Life has changed ever since I started driving. I have a lot of male friends and work in an all-male environment, and suddenly all the discussions around me has turned to how bad women are at driving. To be honest, I had the same opinion, but a few months on the road, I realized men are equally bad or maybe even worse. No amount of training can prepare you for the tests that roads of Karachi have to offer.
Also Read: Escapades of a female driver
To add insult to injury, the start of my driving adventures coincides with government’s plans for revamping road infrastructure of the city. For those Karachiites who have lived through the revamping of Shahrah-e-Faisal, University Road, Construction of Orange and Green lines, extension and carpeting on N-5, construction of an underpass at Gizri, knew what traffic nightmare really is. Here are some numbers to help you wrap Karachi’s traffic around your head:
- In 2011, there were 2.6 million registered vehicles in Karachi (source), According to data collected by Gallup in 2016, there was an average annual increase of 15.75% in registered vehicles in Pakistan. So if we safely assume that the annual increase in the number of vehicles in Karachi is 12%, which brings number of registered vehicles in Karachi to a staggering 5.1 million, that’s 2.5 times the number of people in Rawalpindi!!
- More than 3.5 million vehicles pass through Karachi’s roads every day. (source)
- During peak hours, more than 12,000 vehicles ply on Shahrah-e-Faisal (source). Imagine having 12k+ vehicles on a stretch of 18km with ongoing repair and maintenance.
And, if it hasn’t boggled your mind yet, take into consideration illegal encroachments, illegal parking alongside roads, absence of traffic lights, occasional VVIP movements and blockades due to religious/political processions and protests. It is impossible to visit Karachi and not to get stuck in a traffic jam. A very dear friend visiting from Islamabad had the amazing experience of being stuck in a traffic jam at Shahrah-e-Faisal at 4 am! And I had to endure peak hour traffic at this road every single day.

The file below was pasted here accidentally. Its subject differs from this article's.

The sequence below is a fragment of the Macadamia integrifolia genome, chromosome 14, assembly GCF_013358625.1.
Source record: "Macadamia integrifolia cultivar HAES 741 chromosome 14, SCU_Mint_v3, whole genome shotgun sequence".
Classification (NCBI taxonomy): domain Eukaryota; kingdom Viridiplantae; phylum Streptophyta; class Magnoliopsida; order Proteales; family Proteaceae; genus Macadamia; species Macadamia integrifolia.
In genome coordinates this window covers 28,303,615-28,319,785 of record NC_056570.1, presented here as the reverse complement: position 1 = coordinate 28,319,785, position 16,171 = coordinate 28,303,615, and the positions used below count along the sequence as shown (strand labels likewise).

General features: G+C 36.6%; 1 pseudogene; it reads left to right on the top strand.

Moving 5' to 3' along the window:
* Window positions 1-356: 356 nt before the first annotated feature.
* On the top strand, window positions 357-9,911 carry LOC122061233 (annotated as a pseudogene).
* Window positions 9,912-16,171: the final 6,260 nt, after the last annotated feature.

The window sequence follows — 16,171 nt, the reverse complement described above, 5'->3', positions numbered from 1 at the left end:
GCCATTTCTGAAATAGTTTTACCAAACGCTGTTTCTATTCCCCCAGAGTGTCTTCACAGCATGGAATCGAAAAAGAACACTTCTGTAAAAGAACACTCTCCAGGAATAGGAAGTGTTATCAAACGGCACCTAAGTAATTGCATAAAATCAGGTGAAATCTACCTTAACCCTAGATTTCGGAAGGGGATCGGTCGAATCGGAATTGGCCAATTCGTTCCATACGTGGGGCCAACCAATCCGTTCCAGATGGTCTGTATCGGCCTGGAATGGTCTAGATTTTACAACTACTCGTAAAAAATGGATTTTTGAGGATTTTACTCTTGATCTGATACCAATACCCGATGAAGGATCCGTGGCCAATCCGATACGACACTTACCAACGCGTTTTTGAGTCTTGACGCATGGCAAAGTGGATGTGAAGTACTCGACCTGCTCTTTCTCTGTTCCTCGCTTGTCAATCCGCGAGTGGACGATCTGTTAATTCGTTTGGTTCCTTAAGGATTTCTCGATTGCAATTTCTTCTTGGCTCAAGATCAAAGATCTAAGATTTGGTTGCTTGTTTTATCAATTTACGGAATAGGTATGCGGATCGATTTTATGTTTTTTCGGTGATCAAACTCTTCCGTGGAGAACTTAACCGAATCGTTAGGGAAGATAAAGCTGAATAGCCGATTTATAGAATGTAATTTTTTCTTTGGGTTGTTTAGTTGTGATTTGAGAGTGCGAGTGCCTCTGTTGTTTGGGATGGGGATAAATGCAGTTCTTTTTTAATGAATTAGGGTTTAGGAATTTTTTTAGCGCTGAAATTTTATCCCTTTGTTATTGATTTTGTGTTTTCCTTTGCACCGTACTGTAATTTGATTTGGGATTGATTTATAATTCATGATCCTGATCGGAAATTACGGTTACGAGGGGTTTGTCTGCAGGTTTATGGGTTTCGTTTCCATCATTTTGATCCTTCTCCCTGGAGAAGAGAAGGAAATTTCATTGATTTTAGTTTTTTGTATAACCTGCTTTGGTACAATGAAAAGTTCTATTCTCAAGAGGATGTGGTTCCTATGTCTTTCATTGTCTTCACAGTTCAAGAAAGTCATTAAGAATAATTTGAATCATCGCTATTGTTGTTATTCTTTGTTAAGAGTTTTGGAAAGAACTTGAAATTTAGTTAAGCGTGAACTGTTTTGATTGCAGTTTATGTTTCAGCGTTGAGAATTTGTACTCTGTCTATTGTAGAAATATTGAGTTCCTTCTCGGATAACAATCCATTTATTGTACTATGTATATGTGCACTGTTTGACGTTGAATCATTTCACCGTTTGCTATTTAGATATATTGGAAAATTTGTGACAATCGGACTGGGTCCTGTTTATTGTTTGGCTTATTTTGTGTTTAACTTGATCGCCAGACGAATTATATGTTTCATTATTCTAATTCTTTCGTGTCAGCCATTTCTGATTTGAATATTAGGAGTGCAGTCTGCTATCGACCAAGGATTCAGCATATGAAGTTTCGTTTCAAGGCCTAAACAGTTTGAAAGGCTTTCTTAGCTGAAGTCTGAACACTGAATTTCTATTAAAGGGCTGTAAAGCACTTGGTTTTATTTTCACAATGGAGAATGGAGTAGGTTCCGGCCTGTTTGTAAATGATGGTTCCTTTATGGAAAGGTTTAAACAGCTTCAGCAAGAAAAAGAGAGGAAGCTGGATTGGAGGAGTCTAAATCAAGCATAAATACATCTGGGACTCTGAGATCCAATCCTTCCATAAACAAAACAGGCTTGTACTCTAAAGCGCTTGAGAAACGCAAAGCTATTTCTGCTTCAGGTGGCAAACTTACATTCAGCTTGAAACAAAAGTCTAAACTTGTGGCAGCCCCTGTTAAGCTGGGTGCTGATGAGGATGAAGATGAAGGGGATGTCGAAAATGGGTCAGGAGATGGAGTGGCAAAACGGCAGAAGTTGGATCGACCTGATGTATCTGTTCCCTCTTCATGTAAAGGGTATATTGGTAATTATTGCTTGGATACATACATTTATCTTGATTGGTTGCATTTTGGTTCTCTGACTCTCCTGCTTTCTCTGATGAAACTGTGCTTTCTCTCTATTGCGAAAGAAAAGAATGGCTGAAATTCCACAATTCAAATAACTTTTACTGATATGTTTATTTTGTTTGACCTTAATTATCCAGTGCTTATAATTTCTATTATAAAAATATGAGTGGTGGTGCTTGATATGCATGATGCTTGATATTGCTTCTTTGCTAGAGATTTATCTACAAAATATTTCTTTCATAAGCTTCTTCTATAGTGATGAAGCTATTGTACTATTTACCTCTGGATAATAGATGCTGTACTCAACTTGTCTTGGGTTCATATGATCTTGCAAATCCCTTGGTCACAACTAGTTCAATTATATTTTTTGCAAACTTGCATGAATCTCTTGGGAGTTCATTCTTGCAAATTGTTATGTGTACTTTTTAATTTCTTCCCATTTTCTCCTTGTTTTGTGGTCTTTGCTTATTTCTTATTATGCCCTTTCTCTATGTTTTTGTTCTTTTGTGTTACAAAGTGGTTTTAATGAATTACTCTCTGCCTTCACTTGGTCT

When crying, yelling, and cursing didn’t help, I began a search for alternate routes. Few days went in peace, and then the route got dug. I found another one shortly, but within a week that too got dug for sewerage lines. I found another and the same happened, all in all, I found six alternate routes and they all ended getting up revamped sooner or later. It felt like the government has a personal vendetta against me. It turned to a point where my family and friends jokingly called me road curser and asked me not to visit them else the streets in their area will get dug too.
Here are some tips and tricks, in no particular order, to help you survive and navigate through the traffic mess on Karachi roads as well as the other cities of Pakistan. These are accumulated with careful observation and experience:
- Go on a bathroom break before venturing out during peak hours especially if you have kids travelling with you.
- Have something to munch on; it not only takes your mind off the traffic, but you might be able to make some new friends with fellow drivers during prolonged traffic jams if you have some snacks to share.
- Instead of cursing the traffic, use the time to talk to your long distance friends or family members.
- After a hectic day at the office, getting stuck in traffic jam combined with dehydration might make you sleepy, so keep a bottle of water.
- If you are tired and stuck in a traffic jam at night, avoid slow music. It’s better to talk to someone to activate your brain cells.
- If you are experiencing trouble with your car, it’s recommended that you stay in the left lane, so if your car gets stalled, you will be safe from the ordeal of moving your car to a side between the flood of irate drivers.
- In case you end up in an accident, civility demands that you first park your car to a side before checking the damage so that you won’t hamper the flow of already congested traffic.
- Always plan and keep yourself updated on the alternate routes.
- If you have a deadline to reach your destination, add 20-30 minutes to the average travelling time and leave accordingly.
Traffic congestion have become a part of our daily life, so be patient and drive safe. There are plenty of deserted roads in the suburbs of whatever city you live in, unleash your inner Lewis Hamilton there.